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Search Results: 1 - 6 of 6 matches for " Oluwadayo Oluwadara "
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Biomarkers for early detection of high risk cancers: From gliomas to nasopharyngeal carcinoma
Francesco Chiappelli,Oluwadayo Oluwadara
Bioinformation , 2009,
Abstract: Nasopharyngeal carcinoma (NpC) is a malignant disease associated with Epstein-Barr virus infection, and often diagnosed at an advanced stage. This significantly curtails patient survival. We hypothesize that a panel of biomarkers can be assembled to assess NpC incidence, early detection, and tumor progression during therapeutic intervention. Our thesis rests on a model of successfully predicting high-risk gliomas by means of a carefully crafted panel of molecular mitotic biomarkers (i.e., securin, survivin and MCM2). The strategy we propose holds strong promise for prevention and cure of NpC. The approach we propose seeks to identify certain biomarkers from viral materials, patient tissues and assessment of related diseases, whose signatures, taken together, will be endowed with some degree of congruency, or sense of a coordinated language (i.e., “votes”). Biomarker “voting” will then permit to outline a broad coordinated molecular map for the molecular and epigenetic characterization of each individual patient’s NpC tumor. We will draw on the process of contrasting biomarkers in health and disease, which rests on the auto-proteomic concept particularly relevant in high-risk cancer individuals, such as is the case for NpC. In brief we defend, current advances in human proteome profiling proffers the possibility of having individual baseline proteomic profiles using local body fluids (e.g., saliva, nasal secretions, sputum) or systemic fluids (e.g., plasma, serum, cerebrospinal fluid) to unravel a personalized molecular map for high-risk NpC individuals. Regular check-up will monitor for new or impending manifestations of NpC, and provide a secure assessment of incidence and early detection.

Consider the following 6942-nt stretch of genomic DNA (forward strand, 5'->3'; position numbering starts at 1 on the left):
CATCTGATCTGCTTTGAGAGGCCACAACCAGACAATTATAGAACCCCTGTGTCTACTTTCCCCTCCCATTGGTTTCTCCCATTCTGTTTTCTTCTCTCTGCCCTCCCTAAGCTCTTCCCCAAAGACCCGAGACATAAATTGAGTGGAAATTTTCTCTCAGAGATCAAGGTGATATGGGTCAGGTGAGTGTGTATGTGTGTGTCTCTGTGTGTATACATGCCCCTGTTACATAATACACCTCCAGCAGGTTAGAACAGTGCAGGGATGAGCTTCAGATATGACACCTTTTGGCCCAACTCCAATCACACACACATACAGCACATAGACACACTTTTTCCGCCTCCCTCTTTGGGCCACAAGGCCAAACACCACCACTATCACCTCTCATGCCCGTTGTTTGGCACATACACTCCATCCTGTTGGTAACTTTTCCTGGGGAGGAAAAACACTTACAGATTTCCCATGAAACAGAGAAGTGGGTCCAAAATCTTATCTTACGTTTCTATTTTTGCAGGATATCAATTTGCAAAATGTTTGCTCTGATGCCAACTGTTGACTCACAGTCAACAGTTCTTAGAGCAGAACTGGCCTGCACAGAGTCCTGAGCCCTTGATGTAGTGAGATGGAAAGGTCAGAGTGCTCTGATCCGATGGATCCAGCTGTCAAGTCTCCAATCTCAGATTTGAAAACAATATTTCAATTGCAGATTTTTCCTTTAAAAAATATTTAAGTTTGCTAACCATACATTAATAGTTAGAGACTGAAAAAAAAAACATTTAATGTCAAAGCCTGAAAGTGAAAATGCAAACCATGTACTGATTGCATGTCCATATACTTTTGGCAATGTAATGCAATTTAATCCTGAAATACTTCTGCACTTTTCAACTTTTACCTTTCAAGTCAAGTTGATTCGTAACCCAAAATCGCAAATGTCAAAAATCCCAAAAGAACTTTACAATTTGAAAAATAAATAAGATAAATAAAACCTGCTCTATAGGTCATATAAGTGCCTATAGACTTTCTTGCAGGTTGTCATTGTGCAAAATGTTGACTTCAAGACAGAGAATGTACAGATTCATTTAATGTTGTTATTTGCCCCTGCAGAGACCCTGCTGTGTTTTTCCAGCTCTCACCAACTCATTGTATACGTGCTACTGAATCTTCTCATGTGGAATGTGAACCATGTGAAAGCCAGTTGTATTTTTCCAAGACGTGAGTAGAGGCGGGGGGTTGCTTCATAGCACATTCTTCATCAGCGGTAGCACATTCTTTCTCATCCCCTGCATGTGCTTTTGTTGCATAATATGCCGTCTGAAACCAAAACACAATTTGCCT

Immune surveillance of nasopharyngeal carcinoma (NpC)
Oluwadayo O Oluwadara,Andre Barkhordarian,Luca Giacomelli,Xenia Brant
Bioinformation , 2011,